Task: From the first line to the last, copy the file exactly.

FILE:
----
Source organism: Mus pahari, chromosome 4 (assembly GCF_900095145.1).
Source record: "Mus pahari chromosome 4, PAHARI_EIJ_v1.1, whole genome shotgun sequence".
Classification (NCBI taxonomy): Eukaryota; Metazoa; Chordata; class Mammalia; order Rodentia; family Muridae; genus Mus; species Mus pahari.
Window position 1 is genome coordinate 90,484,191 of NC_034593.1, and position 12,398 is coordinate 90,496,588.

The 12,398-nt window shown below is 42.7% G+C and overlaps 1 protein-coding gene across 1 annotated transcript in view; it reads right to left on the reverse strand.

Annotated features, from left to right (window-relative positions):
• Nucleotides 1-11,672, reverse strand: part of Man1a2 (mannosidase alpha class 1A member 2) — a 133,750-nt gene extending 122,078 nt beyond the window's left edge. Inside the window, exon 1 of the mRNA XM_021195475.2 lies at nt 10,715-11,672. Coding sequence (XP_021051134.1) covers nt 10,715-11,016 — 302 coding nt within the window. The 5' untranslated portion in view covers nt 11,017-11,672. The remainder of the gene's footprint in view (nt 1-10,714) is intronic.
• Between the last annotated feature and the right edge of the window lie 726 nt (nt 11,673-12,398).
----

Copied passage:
Source organism: Mus pahari, chromosome 4 (assembly GCF_900095145.1).
Source record: "Mus pahari chromosome 4, PAHARI_EIJ_v1.1, whole genome shotgun sequence".
Classification (NCBI taxonomy): Eukaryota; Metazoa; Chordata; class Mammalia; order Rodentia; family Muridae; genus Mus; species Mus pahari.
Window position 1 is genome coordinate 90,484,191 of NC_034593.1, and position 12,398 is coordinate 90,496,588.

The 12,398-nt window shown below is 42.7% G+C and overlaps 1 protein-coding gene across 1 annotated transcript in view; it reads right to left on the reverse strand.

Annotated features, from left to right (window-relative positions):
• Nucleotides 1-11,672, reverse strand: part of Man1a2 (mannosidase alpha class 1A member 2) — a 133,750-nt gene extending 122,078 nt beyond the window's left edge. Inside the window, exon 1 of the mRNA XM_021195475.2 lies at nt 10,715-11,672. Coding sequence (XP_021051134.1) covers nt 10,715-11,016 — 302 coding nt within the window. The 5' untranslated portion in view covers nt 11,017-11,672. The remainder of the gene's footprint in view (nt 1-10,714) is intronic.
• Between the last annotated feature and the right edge of the window lie 726 nt (nt 11,673-12,398).